Employment program gets the chop

MORE than 140 public service workers who assist Queenslanders finding a job will be out of a job themselves under the State Government's latest jobs purge.

The Skilling Queenslanders for Work projects are state-wide employment and training opportunities for the disadvantaged and unemployed.

Projects are implemented around the state, including an indigenous employment program in Gladstone, a district state school leavers scheme in Rockhampton and a Lockyer Valley flood recovery volunteer program.

Education, Training and Employment Minister John-Paul Langbroek confirmed on Monday the state could not afford the $19 million program.

The program's 144 full-time equivalent staff will be offered voluntary redundancies, vacant positions within the department or placed on a deployment list to be placed in other governmental departments.

Mr Langbroek said the Skilling Queenslanders program was a duplication of a Federal Government initiative.

"Employment services are the responsibility of the Federal Government and given the diabolical economic damage caused by the Bligh Labor Government, we need to end this type of needless duplication," Mr Langbroek said.

"Queensland was the only state in the country that contributed to separate employment programs on top of those already in place by the Federal Government."

Opposition leader Annastacia Palaszczuk criticised the LNP for slashing the jobs of people who help others secure jobs of their own.

"They are all designed to support people at risk of long-term unemployment either directly or through funds provided to community groups," she said.

"The programs cover disadvantaged people currently unemployed; teenagers at risk of losing contact with education or training; indigenous jobseekers' and Queenslanders with low literacy skills."

 

Public servants rally against cuts

QUEENSLAND will experience an unprecedented wave of industrial action next month if the State Government does not provide job security for a fearful public sector.

At a rally of public service supporters in Brisbane on Monday afternoon, Together Union secretary Alex Scott will reveal plans to launch 1000 industrial action ballots in the next few weeks in response to the State Government's job purge.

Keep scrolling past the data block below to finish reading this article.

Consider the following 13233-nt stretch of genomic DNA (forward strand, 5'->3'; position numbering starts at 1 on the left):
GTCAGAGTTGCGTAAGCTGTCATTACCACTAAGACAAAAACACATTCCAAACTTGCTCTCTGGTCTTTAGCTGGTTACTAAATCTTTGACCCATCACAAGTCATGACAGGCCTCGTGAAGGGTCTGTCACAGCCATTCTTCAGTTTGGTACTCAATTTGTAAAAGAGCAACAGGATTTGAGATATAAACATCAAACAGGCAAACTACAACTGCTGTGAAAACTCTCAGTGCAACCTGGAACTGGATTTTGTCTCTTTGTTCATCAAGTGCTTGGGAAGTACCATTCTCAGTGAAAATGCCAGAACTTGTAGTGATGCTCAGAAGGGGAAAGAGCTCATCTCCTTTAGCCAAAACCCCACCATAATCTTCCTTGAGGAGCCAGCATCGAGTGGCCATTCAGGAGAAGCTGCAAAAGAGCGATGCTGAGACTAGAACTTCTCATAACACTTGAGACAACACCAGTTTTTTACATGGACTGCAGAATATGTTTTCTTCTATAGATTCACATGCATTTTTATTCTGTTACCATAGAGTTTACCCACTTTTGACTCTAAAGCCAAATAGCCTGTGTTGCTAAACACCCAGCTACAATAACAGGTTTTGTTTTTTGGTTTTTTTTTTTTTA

Mr Scott said the harm to Queenslanders as a result of the mass cuts was becoming "incalculable".

"...as the damage being done to those, not only who lost their jobs, but to those not knowing who will go and who won't," he said.

"There is no clarity and no transparency and it is feeding into the fear and anger."

Premier Campbell Newman has stated there were 20,000 public servants more than Queensland could afford and confirmed on Monday the public service fell by about 3000 full-time equivalents at the end of June.

Together union expects departments will be trimmed down between 5% and 20%.

The State Government tightened regulations around industrial action through legislation changes introduced earlier this year.

As a result of the controversial changes, unions need to apply to the Industrial Relations Commission to conduct protected industrial action and, if approved, the Electoral Commission of Queensland conducts a ballot of all members affected by the action.

If 50% of members agree to the action, it goes ahead within a month of the ballot being declared.

In an attempt to dodge the tedious bureaucratic roadblocks, Mr Scott said the union would lodge at least 1000 separate ballots for individual departments and offices, to maximise the ability for the government to listen to the public sector.

It is a step the government may not have see coming, he says.

"It is taking the legislation to the extreme," Mr Scott said.

Mr Newman said on Monday the number of public servants dropped partly due to the regular reduction of casual teachers at the end of the school term.

"It is impossible to give a completely accurate picture of the current size of the public service due to the shambolic state of the payroll and IT systems left by the former Labor Government, but this is the closest we can get," he said.

"In addition, these figures include the regular reduction of casual teachers that occurs at the end of a school term, while there are significant fluctuations in health staff numbers from fortnight to fortnight - meaning the total numbers could increase again within weeks."



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